The performers themselves give you hope for musical theater when you realize how much work they put into learning their choreography, the group numbers, the lyrics of the other songs in their medleys AND bits of business to do throughout. All in less than a week. Much credit for the night goes to director Van Kaplan, choreographer Kiesha Lalama and musical director and arranger Michael Moricz, who do a sterling job in a very short amount of time molding these kids into a satisfying ensemble.

The comic highlight was unquestionably showing the maid in Caroline, Or Change bemoan her job and then having two of the four actresses who played Mary Poppins assure Caroline that "In every job that must be done/ there is an element of fun." Clearly a tremendous effort has been made to give all the actors bits of business. They stay in character even when performing in the ensemble or passing off the baton from one performer to the next, often getting little laughs but never, ever upstaging one another or interfering with the overall flow.

Marla Louissant was the night's standout and rightly won Best Actress for that performance as Caroline, as well as a solo turn doing "I'm Here" from The Color Purple. There was no doubting Louissant's talent as an actress and singer. If the new Broadway revival of The Color Purple didn't already have its star, Louissant would be ready to make the leap today, just as a runner up from two years ago was immediately cast in the lead of the West End revival of Miss Saigon.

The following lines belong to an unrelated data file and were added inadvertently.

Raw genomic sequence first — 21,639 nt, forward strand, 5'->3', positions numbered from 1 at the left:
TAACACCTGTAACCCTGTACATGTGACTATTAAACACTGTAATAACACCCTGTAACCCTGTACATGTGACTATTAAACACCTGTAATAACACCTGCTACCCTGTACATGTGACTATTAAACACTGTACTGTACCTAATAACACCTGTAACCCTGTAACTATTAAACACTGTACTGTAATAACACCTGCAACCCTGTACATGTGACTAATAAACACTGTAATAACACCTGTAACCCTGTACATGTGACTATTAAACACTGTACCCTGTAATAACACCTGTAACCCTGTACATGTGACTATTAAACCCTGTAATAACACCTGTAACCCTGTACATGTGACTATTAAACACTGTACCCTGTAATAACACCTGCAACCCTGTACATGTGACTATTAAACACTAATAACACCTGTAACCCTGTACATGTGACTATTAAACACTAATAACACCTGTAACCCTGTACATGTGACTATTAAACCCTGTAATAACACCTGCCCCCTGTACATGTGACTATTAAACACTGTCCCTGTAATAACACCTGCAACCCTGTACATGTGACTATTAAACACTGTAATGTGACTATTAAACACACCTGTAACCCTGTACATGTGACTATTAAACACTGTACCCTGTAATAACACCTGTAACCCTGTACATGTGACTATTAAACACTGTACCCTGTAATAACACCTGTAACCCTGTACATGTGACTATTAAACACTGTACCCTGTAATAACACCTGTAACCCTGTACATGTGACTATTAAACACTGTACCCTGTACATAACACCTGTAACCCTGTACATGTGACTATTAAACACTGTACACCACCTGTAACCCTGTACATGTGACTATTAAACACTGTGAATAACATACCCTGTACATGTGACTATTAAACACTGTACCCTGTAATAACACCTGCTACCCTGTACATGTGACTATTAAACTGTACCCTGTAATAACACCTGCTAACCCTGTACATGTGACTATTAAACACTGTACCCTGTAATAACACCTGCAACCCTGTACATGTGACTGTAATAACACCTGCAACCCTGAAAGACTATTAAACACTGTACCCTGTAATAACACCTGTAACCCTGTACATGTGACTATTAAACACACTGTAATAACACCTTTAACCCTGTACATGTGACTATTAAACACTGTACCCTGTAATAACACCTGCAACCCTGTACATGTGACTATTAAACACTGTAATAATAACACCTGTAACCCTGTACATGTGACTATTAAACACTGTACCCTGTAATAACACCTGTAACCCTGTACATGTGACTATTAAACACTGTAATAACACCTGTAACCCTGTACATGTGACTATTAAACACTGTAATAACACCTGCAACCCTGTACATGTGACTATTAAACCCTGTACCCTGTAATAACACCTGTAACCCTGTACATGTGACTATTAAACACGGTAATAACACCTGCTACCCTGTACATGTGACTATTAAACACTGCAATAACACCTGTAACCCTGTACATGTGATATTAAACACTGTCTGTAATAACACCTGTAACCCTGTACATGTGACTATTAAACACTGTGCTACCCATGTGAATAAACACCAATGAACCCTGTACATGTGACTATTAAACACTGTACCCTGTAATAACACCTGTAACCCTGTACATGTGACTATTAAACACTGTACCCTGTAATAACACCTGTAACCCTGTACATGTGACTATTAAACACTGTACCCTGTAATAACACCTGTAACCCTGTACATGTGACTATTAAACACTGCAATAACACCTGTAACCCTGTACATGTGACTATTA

Anthony Skillman won Best Actor after doing a number from Tarzan and a solo turn from Parade, specifically Frankie's angry soliloquy "It Don't Make Sense." And Skillman proved Tony Award-ready with his endearing acceptance speech, giving a happy shout out to the Supreme Court decision for marriage equality and then thanking his parents in the audience in the same breath.

Here's Skillman doing a performance of a medley during one of the regional events leading up to the finals.

Yet they were far from the only story here. I circled six people as locks for the finals (I got three right) and another ten as very promising. So more applause for Kylie Lynn Heyman who gave verve to Reno Sweeney of Anything Goes. I was certain she'd be one of the finalists. Travis Anderson was a long-limbed Lord Evelyn Oakleigh, also from Anything Goes (but a different production), creating a full comic performance in about 90 seconds. He was matched by Zac Gottschall's equally winning Horace Vandergelder from Hello, Dolly and Larry McKay's charming J. Pierrepont Finch from How To Succeed.